When your hopes are high and your goals are set you have either two possible outcomes, the first being absolute jaw-dropping failure or you can break Newton’s Law of Physic, jump out of the window and fly. Maybe this reviewer is heaping a bit too much hyperbolic praise but here goes anyway. Hailing from the heavily populated (both musically and individually) city of Sacramento, California, there lies a small, fairly unheard of musical collective that call themselves A Lot Like Birds. Now, I don’t know about you readers but this reviewer certainly had quite a laugh at the shear cheesiness of said band name, almost to the point where listening to this album seemed unnecessary, it surely had to be bad. But after procuring their album Plan B, needless to say I was a bit taken aback; I really had no idea what hit me. Let us begin:
I remember hearing/experiencing, for the first time, Circle Takes the Squares album, Undo the Roots. Quite honestly I thought it was an absolute mess of an album, it nearly took a full year to even begin to understand what had hit me. Yet something magical happened at that catalytic moment, that sudden realization that there is something truly special and beautiful to behold in every note and every screamed anecdote taken from that album. While it did not nearly take over a year to finally realize, I have come to the conclusion that Plan B has hit me in such a way that there is no denying there is something truly wonderful about this album. Stylistically, this group has unknowingly taken a giant leap and has somehow snagged the stars on their way up.
One thing that A Lot Like Birds relies heavily on and it felt on the very first track ‘Ted Bundy’s Thanksgiving Dinner’, is the mood setting atmosphere they create. Three members are dedicated to the general setting that is felt on Plan B, those members being rhythm guitarist Michael Franzino, violinist (yes, you heard me right) Athena Koumis and keyboardist Julil Ydell. Every song seems to ebb and flow, corrugating melodies leading into overtly dramatic climaxes that ebb down to mere single guitar chords that are soon brought up again, build up after build up. Every member of the band is used according to their skills and every musical instrument is utilized in such a way that the listener will have to simply pause the song and say to themselves ‘Can it really be this good?’. The Fall of Troy-esque ‘When the Wolf is Counting Sheep’ features spastic skramz style screaming coupled with on-again off-again guitar tapping that will surely cause a listener to consistently be eager as to where what direction they will go in next. The greatest treat of all comes at the end of said track where we are greeted by a sax solo reminiscent to Bomb the Music Industry! or even prog-rockers The Mars Volta.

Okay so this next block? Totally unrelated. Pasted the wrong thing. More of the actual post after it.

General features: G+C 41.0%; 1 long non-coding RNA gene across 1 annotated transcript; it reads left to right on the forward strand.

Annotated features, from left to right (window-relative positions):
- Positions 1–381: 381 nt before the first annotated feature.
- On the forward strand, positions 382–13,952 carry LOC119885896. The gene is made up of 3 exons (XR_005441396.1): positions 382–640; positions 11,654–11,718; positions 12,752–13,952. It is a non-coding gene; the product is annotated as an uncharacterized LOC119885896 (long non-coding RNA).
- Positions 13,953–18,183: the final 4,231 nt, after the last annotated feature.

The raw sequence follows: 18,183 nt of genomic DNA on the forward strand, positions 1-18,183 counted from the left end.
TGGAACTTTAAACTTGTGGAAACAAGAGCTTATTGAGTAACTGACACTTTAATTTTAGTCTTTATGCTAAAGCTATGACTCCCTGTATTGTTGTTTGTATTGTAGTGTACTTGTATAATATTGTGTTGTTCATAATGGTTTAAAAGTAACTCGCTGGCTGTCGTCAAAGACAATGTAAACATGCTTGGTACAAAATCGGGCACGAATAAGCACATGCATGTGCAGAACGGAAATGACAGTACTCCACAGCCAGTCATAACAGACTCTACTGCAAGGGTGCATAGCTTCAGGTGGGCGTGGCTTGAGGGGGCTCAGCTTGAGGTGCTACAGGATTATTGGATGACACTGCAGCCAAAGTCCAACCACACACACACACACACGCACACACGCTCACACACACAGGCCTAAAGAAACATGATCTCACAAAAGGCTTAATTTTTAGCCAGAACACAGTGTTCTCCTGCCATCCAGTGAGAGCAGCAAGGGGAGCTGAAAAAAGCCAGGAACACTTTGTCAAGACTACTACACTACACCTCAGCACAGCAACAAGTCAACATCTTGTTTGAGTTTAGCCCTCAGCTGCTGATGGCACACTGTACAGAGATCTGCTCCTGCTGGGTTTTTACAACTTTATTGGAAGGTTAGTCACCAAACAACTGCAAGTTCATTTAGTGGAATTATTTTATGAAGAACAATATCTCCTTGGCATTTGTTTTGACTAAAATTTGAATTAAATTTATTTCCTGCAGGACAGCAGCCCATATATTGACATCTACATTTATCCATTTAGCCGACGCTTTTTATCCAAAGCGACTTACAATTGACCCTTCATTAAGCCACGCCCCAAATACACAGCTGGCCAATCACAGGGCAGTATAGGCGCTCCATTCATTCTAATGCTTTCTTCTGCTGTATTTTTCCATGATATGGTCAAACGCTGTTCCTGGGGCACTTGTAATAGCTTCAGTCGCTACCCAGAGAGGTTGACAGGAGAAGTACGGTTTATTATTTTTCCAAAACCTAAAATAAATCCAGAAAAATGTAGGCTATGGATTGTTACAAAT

Yet one does not create an album such as Plan B by merely biting off said bands and hope to create a true work of art. A Lot Like Birds are one of those bands that are not afraid to continually experiment from one song to the next and it results in many surprises throughout the entire album. Plan B can be respectively divided into two three parts, each separated by two filler tracks. The first part begins with the first three tracks and they are essentially a collection of musical ballads that take influence from most screamo, emo, and progressive bands such as Circle Takes the Square, The Fall of Troy and The Mars Volta. After a cleverly crafted instrumental, we are greeted to the second part of the album which features a dip into the extremes of both Saves the Day style of infectiously catchy pop-punk and the hardliner style of Thrices post-hardcore. After a final filler track, the final part is a dip into a mixture of all said genres and it is here where A Lot Like Birds shines. Combining spaz, catchy hooks and a very impressive display of fret work, songs like ‘How I Parted the Red Sea’ takes the listener on a musical journey through nearly all styles of rock and punk, from post-punk to freejazz, no limit is placed.
This album is absolutely essential for any lover of any of the genres mentioned. Enough dissonance to satisfy most Circle Takes the Square fans, enough guitar wankery to please any Fall of Troy fan and enough sugar to keep even the heaviest fan of Saves the Day satiated. A Lot Like Birds have only one struggle that is keeping this from becoming a near masterpiece and that is being the samples that nearly start off every track. They seem completely unnecessary and, combined with the fairly off putting band name, doesn’t help them be taken seriously. But this problem is easily ignored and fairly contrite when compared the shear genius that is Plan B. For an album such as this, it had two ways to go, up or down; well… just give this a listen and see for yourself just what direction they went. I’ll tell you right now, it’s fairly obvious. Bravo.